That was the title of a report I wrote in fourth grade on Pangea. Or at least, it was the final title. The first title I came up with was “Pangea” and my mom told me I should be more creative than that. She suggested the shake/rattle/roll thing. Clearly, since my mom thought it was cool, it was definitely not cool, and I remember we had a big, crying fight over the title of my stupid report. But eventually I gave in and called it “Shake, Rattle and Roll – The Earth is Moving Around” and I think I got an A. Definitely a B+. And I remember thinking that perhaps being creative wasn’t so bad, and perhaps my mom was a lot cooler than I thought she was.
Oddly enough, my report on Pangea was the first thing that popped into my mind when I woke up on April 25th. I had been home from Kathmandu for ten days. I was still having dreams about being in Nepal, one in which I was making very specific plans for a dinner party with my friend Kate, and when I woke up I was thinking “better call Kate to work on the invite list”……until I slowly remembered that I was at home, and that I didn’t live in Nepal anymore. Honestly, I didn’t live anywhere. I was a visitor in my hometown. Anyways, I woke up on April 25 to a barrage of text messages, and I quickly realized that something was wrong. Way wrong.
My just ten days ago home had suffered a large earthquake while I was sleeping – something that we’d been planning for and dreading the entire time we were there. The Embassy kept us very prepared, with “Go Bags” (bags you kept at home in an easy-to-reach location filled with the essentials: passports, clothes, contact solution, cadbury eggs, you know what I mean) with “Stay Bags” at work under our desks (in case we had to stay at the embassy for a while) and tons of training: Earthquake preparedness, medical emergency response training, CPR, light search and rescue – we were ready. I remember while leaving Kathmandu thinking that one day I would be far, far away and hear about an earthquake happening – it was bound to happen eventually. It never occurred to me that it would happen so soon after I left, to all the friends and co-workers I had just said goodbye too.
I want to write something about the earthquake here but I can’t – I wasn’t there. I don’t know what happened. I was glued to the news and to Facebook and to the State Department website. It was pretty easy (thank you, Lord) to quickly determine that most of the people I knew were at least physically fine. It took a bit longer to check on some of my Nepali friends. But it seems that everyone I knew is more or less okay, and I am so thankful for that. I keep finding myself thinking about people and places that I didn’t know very well – what about the nice couple I passed on my way to work almost every morning? What about that cute little town Bandipur, right near the epicenter? I still feel some survivor’s guilt – part of me is so glad I had already departed, but part of me wishes I could have been there to help – I know everyone at the embassy worked very, very hard and had a LOT of challenges to face, and I wish I could have been there to help them in any small way. But I wasn’t. And I couldn’t. Doesn’t make a great story really, it just is what it is. I gave money to the Red Cross, and if you are interested, please consider donating to one of the many reputable donations helping Nepal recover.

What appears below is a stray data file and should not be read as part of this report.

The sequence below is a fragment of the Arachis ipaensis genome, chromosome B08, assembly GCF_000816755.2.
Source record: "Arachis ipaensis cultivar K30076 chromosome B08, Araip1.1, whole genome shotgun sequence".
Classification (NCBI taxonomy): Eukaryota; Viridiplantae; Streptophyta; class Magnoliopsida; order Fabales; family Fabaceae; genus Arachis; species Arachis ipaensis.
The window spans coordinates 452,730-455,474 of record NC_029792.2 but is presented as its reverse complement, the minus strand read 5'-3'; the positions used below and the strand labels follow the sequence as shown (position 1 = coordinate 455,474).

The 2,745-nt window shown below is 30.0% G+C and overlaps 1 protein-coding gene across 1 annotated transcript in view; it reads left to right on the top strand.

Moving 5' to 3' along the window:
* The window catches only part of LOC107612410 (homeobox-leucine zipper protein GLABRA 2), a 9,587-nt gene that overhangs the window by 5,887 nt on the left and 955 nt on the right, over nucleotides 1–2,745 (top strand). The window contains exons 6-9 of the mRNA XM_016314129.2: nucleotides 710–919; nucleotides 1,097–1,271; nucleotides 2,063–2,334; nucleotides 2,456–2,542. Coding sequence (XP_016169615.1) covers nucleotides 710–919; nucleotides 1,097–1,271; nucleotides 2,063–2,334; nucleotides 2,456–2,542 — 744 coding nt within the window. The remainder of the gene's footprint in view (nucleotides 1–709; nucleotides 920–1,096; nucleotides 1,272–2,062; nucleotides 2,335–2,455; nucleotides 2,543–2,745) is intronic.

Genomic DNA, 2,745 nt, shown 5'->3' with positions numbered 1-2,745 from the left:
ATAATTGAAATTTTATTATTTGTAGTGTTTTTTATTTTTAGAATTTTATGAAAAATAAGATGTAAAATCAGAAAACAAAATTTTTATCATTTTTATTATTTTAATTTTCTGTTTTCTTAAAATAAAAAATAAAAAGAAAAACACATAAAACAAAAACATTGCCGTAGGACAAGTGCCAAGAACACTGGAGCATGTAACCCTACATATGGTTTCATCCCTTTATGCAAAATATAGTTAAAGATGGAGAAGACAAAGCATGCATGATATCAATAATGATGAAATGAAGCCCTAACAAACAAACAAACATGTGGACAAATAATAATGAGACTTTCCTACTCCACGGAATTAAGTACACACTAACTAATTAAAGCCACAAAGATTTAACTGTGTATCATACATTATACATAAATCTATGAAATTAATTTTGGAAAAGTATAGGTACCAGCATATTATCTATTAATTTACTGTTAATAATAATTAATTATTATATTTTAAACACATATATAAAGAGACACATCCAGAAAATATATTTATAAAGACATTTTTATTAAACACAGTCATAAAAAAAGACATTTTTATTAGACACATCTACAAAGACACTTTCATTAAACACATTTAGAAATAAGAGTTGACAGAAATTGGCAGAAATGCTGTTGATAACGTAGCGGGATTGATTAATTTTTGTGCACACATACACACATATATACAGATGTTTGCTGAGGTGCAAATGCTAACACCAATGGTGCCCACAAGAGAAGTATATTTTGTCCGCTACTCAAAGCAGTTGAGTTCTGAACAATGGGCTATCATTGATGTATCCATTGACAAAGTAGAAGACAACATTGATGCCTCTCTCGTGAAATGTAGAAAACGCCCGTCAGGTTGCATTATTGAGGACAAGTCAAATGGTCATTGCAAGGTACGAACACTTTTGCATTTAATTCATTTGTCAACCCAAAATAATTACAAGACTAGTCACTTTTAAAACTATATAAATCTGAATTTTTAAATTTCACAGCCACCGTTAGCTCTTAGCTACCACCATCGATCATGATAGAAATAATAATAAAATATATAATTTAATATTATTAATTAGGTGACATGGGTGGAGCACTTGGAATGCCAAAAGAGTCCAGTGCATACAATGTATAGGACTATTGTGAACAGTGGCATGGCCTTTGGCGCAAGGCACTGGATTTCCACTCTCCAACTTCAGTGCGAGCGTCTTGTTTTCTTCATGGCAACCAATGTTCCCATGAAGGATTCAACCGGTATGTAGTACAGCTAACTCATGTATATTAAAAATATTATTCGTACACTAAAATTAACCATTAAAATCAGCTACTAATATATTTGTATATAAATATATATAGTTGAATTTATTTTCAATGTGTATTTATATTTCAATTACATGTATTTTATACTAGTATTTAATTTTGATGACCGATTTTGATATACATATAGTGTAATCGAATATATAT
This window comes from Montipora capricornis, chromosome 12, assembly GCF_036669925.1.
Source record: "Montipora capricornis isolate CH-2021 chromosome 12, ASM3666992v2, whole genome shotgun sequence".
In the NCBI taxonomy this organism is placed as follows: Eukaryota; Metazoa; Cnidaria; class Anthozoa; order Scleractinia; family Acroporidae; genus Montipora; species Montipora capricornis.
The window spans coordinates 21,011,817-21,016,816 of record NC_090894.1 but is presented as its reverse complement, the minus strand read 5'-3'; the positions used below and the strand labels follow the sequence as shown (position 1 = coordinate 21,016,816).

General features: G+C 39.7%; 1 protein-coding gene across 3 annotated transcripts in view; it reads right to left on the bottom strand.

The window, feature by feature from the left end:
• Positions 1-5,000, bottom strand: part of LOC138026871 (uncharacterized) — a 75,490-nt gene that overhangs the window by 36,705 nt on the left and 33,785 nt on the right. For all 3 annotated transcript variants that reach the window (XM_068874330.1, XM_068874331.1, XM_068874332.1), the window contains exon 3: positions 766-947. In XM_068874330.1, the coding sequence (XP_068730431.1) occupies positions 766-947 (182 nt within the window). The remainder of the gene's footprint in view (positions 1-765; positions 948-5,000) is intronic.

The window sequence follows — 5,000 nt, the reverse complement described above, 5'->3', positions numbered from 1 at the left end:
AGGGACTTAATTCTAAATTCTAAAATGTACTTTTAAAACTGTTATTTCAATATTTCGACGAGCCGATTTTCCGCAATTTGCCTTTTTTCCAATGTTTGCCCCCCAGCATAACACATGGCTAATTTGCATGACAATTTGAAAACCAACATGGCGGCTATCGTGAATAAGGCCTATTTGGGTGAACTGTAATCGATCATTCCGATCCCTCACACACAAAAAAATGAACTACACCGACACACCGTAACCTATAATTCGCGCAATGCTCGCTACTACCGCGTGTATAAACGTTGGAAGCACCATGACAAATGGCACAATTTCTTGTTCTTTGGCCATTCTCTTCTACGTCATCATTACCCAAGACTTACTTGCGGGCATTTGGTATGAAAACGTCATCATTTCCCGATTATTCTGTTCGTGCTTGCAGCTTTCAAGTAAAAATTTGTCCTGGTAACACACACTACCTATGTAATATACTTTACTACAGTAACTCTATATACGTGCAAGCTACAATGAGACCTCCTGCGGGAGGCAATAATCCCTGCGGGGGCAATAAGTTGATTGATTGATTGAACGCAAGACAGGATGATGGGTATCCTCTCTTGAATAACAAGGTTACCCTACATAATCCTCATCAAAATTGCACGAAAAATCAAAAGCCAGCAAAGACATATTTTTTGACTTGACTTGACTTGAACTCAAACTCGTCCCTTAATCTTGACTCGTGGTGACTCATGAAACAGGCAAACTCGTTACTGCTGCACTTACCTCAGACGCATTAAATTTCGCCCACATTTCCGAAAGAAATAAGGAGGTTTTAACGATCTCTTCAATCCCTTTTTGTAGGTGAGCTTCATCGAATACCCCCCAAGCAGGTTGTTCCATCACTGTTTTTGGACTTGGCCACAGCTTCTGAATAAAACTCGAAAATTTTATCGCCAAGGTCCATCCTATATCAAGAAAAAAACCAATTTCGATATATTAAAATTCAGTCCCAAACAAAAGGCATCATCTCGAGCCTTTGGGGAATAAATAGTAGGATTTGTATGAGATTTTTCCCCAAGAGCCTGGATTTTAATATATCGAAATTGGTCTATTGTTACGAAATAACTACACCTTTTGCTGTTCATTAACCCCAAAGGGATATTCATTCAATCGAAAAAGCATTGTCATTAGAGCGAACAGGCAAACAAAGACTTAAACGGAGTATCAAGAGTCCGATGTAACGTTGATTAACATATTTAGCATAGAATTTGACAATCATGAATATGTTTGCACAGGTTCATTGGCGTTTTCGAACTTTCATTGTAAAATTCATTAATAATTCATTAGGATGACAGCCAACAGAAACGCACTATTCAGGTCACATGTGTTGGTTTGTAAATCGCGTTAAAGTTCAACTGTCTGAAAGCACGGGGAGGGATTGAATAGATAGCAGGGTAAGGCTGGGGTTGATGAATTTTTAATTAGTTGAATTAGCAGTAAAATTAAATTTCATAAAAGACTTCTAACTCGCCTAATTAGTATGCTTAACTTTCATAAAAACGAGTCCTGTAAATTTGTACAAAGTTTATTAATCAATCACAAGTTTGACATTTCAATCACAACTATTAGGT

It feels silly to tell you about my home leave, but for continuity’s sake, I will – It has been a lovely time. Kyle and the kitties and I made it here just fine, we got to see my tiniest brother graduate with his masters, we have eaten ALL THE THINGS. I can’t believe that it’s about to come to an end (for me, anyways – Kyle has more free time – so unfair) in less than a week I’ll be heading to DC to start my training. I love DC, and I love my job, so it’s not a bad thing. It’s just hard to believe that my first home leave is almost over. For everyone who I didn’t get to hang out with – I’m terribly sorry. You would think five weeks would be plenty of time, but between the doctor’s appointments, and family visits, and all the eating that had to be done, some things just didn’t happen, even though I would have liked them to.
Not sure if I will blog from DC or not, but I will definitely let everyone know once we arrive in Islamabad. Thanks for listening and checking up on me – it means a lot to this wanderer.
“While natural disasters capture headlines and national attention short-term, the work of recovery and rebuilding is long-term.”
Sylvia Matthews Burwell